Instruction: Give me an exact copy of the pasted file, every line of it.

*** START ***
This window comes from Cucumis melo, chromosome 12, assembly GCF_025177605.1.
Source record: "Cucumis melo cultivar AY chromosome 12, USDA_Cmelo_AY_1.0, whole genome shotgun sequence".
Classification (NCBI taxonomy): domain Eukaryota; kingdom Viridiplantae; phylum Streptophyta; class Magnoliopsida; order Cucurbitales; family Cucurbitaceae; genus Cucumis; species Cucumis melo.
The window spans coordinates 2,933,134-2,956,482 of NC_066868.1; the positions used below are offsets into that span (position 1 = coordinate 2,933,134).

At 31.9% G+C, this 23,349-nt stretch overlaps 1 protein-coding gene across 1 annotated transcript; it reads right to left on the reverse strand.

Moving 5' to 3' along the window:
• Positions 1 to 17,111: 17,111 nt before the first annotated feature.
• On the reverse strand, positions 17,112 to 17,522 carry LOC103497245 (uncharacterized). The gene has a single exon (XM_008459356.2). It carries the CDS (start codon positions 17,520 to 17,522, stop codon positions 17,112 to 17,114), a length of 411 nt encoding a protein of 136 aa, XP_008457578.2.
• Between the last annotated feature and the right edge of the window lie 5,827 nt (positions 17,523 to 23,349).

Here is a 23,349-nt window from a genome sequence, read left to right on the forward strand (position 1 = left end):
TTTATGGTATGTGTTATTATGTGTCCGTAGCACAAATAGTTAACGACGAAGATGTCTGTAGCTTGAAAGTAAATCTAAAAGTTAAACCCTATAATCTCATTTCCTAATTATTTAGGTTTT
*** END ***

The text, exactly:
This window comes from Cucumis melo, chromosome 12, assembly GCF_025177605.1.
Source record: "Cucumis melo cultivar AY chromosome 12, USDA_Cmelo_AY_1.0, whole genome shotgun sequence".
Classification (NCBI taxonomy): domain Eukaryota; kingdom Viridiplantae; phylum Streptophyta; class Magnoliopsida; order Cucurbitales; family Cucurbitaceae; genus Cucumis; species Cucumis melo.
The window spans coordinates 2,933,134-2,956,482 of NC_066868.1; the positions used below are offsets into that span (position 1 = coordinate 2,933,134).

At 31.9% G+C, this 23,349-nt stretch overlaps 1 protein-coding gene across 1 annotated transcript; it reads right to left on the reverse strand.

Moving 5' to 3' along the window:
• Positions 1 to 17,111: 17,111 nt before the first annotated feature.
• On the reverse strand, positions 17,112 to 17,522 carry LOC103497245 (uncharacterized). The gene has a single exon (XM_008459356.2). It carries the CDS (start codon positions 17,520 to 17,522, stop codon positions 17,112 to 17,114), a length of 411 nt encoding a protein of 136 aa, XP_008457578.2.
• Between the last annotated feature and the right edge of the window lie 5,827 nt (positions 17,523 to 23,349).

Here is a 23,349-nt window from a genome sequence, read left to right on the forward strand (position 1 = left end):
TTTATGGTATGTGTTATTATGTGTCCGTAGCACAAATAGTTAACGACGAAGATGTCTGTAGCTTGAAAGTAAATCTAAAAGTTAAACCCTATAATCTCATTTCCTAATTATTTAGGTTTT